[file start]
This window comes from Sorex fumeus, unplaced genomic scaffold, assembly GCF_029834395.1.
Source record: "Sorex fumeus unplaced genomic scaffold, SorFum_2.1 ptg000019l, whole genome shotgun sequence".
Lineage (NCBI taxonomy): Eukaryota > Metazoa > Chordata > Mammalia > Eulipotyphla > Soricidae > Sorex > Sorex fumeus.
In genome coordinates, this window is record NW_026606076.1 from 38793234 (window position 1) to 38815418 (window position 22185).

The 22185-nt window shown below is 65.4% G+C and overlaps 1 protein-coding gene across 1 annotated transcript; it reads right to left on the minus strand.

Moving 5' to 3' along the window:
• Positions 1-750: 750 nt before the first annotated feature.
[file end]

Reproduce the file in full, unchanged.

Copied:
This window comes from Sorex fumeus, unplaced genomic scaffold, assembly GCF_029834395.1.
Source record: "Sorex fumeus unplaced genomic scaffold, SorFum_2.1 ptg000019l, whole genome shotgun sequence".
Lineage (NCBI taxonomy): Eukaryota > Metazoa > Chordata > Mammalia > Eulipotyphla > Soricidae > Sorex > Sorex fumeus.
In genome coordinates, this window is record NW_026606076.1 from 38793234 (window position 1) to 38815418 (window position 22185).

The 22185-nt window shown below is 65.4% G+C and overlaps 1 protein-coding gene across 1 annotated transcript; it reads right to left on the minus strand.

Moving 5' to 3' along the window:
• Positions 1-750: 750 nt before the first annotated feature.